the thought that when you study people you must take account of what
they think because it affects their behavior. 


Sent from my iPad

On 2012/04/28, at 22:39, "Adriano Palma" <Palma@xxxxxxxxxx> wrote:

Precisely, the alleged murderous fanatic has to be shot or (perhaps
with the help of sound reasoning and assessment of evidence)  persuaded
of the non existence
of a koranic obligation to kill children on airplanes
a divine entity telling me to shoot nurse in abortion clinics
and so forth.
the group of fake scholars who invent bullshit to influence consumers'
behavior have specialized in this, create "need" use it (the best was
hitler with the need for "space")
came then the interesting idiocy of academics who repeat the 1st year
epistemology joke of "it's true for me".
If this "thomas" is the one of the "thomas theorem" whose statement
apparently you include, it is an example of imbeciles putting a large
funnel on their immoral flatulence.
x "defines" whatever the heck that is a "definition" that there is a
divine law stating that abortionist are murderers and worthy of
now we apply the Thomas theorem, fill the blank
y "defines" the real threat iof the jewish plot to F, F is taken to be
horrible (if not define "horrible" any which way Goebbels likes,
misgenation? hooked nose?)
then the "real consequences" by Thomas theorem are that "there is a
presumably laudable Birkenau action to reduce the damage produced by the
since the consequence is "real" then what?
Did this thomas theorem ever think or even pause in the fumes of
Zivilisation, that it may be the case that
if there is no divine law to kill abortionists, there is no consequence
, and that holds no matter what the idiot thinks, the principle here at
stake is that some real cause may have some real effects.
It is (up to us) to find what the real cause is (drinking schnapps,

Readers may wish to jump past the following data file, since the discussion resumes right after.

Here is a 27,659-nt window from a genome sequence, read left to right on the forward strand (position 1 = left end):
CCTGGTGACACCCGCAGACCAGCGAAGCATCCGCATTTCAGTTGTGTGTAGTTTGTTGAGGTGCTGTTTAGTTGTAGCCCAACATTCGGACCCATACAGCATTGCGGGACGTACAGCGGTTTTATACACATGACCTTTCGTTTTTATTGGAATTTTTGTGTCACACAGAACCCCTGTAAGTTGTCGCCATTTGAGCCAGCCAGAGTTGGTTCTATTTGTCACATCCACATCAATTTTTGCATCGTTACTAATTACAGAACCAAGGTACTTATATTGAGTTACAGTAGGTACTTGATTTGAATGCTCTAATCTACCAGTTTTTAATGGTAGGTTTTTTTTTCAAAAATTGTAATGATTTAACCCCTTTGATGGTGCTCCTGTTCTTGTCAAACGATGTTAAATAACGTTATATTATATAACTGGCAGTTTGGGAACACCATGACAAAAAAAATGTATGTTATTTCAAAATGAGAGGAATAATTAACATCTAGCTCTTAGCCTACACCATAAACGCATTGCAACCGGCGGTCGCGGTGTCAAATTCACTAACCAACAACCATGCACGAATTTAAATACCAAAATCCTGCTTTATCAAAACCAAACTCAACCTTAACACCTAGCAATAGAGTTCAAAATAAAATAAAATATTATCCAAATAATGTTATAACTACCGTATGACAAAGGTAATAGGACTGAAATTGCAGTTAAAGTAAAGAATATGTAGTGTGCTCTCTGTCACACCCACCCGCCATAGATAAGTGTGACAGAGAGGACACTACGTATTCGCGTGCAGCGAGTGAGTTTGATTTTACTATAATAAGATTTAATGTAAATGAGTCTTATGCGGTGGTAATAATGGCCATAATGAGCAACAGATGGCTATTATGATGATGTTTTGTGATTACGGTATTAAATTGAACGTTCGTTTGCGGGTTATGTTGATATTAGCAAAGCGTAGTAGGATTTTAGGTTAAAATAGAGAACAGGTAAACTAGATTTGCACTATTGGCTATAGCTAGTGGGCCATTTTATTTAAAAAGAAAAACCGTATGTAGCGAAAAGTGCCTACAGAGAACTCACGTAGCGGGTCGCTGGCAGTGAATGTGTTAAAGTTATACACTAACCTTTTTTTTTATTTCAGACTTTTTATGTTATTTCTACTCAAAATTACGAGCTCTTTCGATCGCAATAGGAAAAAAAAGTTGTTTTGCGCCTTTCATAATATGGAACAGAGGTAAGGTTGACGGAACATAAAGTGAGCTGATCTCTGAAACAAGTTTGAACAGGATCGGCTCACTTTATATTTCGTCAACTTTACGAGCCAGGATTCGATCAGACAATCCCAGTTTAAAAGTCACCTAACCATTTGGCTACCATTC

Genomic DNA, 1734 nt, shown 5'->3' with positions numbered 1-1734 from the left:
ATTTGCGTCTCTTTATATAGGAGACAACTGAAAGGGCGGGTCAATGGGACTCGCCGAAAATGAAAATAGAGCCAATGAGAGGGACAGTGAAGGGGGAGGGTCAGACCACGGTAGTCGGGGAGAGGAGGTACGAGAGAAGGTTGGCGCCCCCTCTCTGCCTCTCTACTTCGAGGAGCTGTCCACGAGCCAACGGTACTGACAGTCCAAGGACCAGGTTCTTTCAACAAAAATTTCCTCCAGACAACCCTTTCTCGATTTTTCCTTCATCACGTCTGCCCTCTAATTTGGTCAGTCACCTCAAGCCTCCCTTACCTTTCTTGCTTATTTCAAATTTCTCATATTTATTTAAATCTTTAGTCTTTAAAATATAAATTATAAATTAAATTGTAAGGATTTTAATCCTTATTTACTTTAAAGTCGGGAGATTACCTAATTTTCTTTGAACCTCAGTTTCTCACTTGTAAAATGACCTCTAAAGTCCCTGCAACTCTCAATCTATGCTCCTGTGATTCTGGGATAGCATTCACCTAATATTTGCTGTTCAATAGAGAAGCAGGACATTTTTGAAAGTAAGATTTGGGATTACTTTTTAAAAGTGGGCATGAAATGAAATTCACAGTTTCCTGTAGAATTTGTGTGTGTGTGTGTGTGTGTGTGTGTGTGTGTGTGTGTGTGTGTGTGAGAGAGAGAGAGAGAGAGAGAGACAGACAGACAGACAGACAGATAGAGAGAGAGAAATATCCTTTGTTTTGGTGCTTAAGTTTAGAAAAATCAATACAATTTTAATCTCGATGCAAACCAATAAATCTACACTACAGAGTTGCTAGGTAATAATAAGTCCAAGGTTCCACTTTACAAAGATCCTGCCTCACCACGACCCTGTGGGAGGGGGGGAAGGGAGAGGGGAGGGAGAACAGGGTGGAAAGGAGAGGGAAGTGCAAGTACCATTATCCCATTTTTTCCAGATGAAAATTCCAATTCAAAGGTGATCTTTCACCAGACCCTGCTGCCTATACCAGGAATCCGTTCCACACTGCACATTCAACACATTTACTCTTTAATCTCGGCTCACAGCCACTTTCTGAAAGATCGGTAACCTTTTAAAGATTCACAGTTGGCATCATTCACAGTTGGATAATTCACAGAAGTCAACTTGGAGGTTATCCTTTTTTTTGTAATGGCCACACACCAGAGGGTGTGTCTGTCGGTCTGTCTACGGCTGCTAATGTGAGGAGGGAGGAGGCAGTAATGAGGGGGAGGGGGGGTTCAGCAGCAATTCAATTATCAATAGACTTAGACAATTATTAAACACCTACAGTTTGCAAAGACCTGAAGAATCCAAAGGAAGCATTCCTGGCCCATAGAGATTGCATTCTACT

believing some cretin at the university) and so forth, hence the Thomas
theorem is by itself false, but worse than that it produces inane
I found that this "thomas" was adrunk bohemian of the 19th century who
never saw a science even with a telescope.. it helps put things in
STRANGER: We proposed as a sufficient mark of real things 
the presence in a thing of the power of being acted upon or 
of acting in relation to however insignificant a thing.  
Plato, The Sophist, 248 c-d 

>>> John McCreery <jlm@xxxxxxxxxxxx> 28/04/2012 02:33 PM >>>
In the continuing search for clarity, allow me to add that I make no
assumptions whatsoever about the ontological status of gods, ghosts, or
things that go bump in the night. I only follow the lead of I. W.
Thomas, who observed, "“if men define situations as real, they are real
in their consequences.” Saying to a religious fanatic or frustrated
lover that what they believe is not real does not prevent murders.


On Sat, Apr 28, 2012 at 9:05 PM, Adriano Palma <palma@xxxxxxxxxx>

** Reply Requested by 4/28/2012 (Saturday) **

Dear John, clear (and fair enough)
since you are by any standard accessible an intelligent person, we
disagree, and this is a philosophical problem.
I am not about to bore you with it, but for the statement of the
record, if you take seriously your sentence about the understanding of
the subjective world "they" inhabit in, you are in for a disappointing

Since there are none, there is no world of the subject X. Likewise
there is no godfor you, if there is god, there si god---

compare and contrast studying angels because a demented group of new
age asshole see talk to understand angels or some such.
My advice, here methodological, stick with your proposal to assume that
when one (say the sociologist of science) wants to look at the
aristotelian physics, she sets as an assumption that Aristotle had
access to falling rocks, tides and so forth.
Note that if that is false, namely the denial of the assumption is
upheldm and the rocks do have a natural place, then Aristotle is right,